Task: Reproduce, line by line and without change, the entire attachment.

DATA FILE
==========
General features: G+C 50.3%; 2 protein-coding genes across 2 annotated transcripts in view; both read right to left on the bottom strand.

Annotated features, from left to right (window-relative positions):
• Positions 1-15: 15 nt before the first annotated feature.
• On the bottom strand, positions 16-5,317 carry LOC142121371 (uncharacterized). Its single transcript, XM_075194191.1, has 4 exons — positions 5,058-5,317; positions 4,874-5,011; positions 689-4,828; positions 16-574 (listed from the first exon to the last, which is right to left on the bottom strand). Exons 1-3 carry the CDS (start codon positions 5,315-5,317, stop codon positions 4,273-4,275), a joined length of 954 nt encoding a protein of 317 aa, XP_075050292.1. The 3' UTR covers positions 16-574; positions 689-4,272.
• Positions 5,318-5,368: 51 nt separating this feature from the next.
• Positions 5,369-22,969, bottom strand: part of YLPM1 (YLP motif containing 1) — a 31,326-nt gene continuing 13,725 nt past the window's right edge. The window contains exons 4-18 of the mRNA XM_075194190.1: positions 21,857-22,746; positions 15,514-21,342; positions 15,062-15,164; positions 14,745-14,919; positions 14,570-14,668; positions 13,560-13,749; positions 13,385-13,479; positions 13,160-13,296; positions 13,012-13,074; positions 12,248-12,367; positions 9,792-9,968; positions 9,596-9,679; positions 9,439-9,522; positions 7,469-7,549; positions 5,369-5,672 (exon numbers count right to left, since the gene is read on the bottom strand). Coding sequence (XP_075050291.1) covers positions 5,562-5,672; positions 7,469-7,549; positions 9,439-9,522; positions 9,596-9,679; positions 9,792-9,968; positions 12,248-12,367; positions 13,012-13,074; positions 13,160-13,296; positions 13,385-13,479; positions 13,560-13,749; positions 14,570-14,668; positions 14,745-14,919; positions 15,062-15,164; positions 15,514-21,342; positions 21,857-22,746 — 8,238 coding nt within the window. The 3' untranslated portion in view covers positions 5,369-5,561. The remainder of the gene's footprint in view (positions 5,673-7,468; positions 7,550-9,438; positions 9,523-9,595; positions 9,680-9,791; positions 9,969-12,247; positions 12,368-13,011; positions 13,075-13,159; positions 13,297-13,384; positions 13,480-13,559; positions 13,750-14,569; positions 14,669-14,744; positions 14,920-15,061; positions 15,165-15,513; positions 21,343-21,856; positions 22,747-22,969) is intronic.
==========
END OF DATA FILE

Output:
General features: G+C 50.3%; 2 protein-coding genes across 2 annotated transcripts in view; both read right to left on the bottom strand.

Annotated features, from left to right (window-relative positions):
• Positions 1-15: 15 nt before the first annotated feature.
• On the bottom strand, positions 16-5,317 carry LOC142121371 (uncharacterized). Its single transcript, XM_075194191.1, has 4 exons — positions 5,058-5,317; positions 4,874-5,011; positions 689-4,828; positions 16-574 (listed from the first exon to the last, which is right to left on the bottom strand). Exons 1-3 carry the CDS (start codon positions 5,315-5,317, stop codon positions 4,273-4,275), a joined length of 954 nt encoding a protein of 317 aa, XP_075050292.1. The 3' UTR covers positions 16-574; positions 689-4,272.
• Positions 5,318-5,368: 51 nt separating this feature from the next.
• Positions 5,369-22,969, bottom strand: part of YLPM1 (YLP motif containing 1) — a 31,326-nt gene continuing 13,725 nt past the window's right edge. The window contains exons 4-18 of the mRNA XM_075194190.1: positions 21,857-22,746; positions 15,514-21,342; positions 15,062-15,164; positions 14,745-14,919; positions 14,570-14,668; positions 13,560-13,749; positions 13,385-13,479; positions 13,160-13,296; positions 13,012-13,074; positions 12,248-12,367; positions 9,792-9,968; positions 9,596-9,679; positions 9,439-9,522; positions 7,469-7,549; positions 5,369-5,672 (exon numbers count right to left, since the gene is read on the bottom strand). Coding sequence (XP_075050291.1) covers positions 5,562-5,672; positions 7,469-7,549; positions 9,439-9,522; positions 9,596-9,679; positions 9,792-9,968; positions 12,248-12,367; positions 13,012-13,074; positions 13,160-13,296; positions 13,385-13,479; positions 13,560-13,749; positions 14,570-14,668; positions 14,745-14,919; positions 15,062-15,164; positions 15,514-21,342; positions 21,857-22,746 — 8,238 coding nt within the window. The 3' untranslated portion in view covers positions 5,369-5,561. The remainder of the gene's footprint in view (positions 5,673-7,468; positions 7,550-9,438; positions 9,523-9,595; positions 9,680-9,791; positions 9,969-12,247; positions 12,368-13,011; positions 13,075-13,159; positions 13,297-13,384; positions 13,480-13,559; positions 13,750-14,569; positions 14,669-14,744; positions 14,920-15,061; positions 15,165-15,513; positions 21,343-21,856; positions 22,747-22,969) is intronic.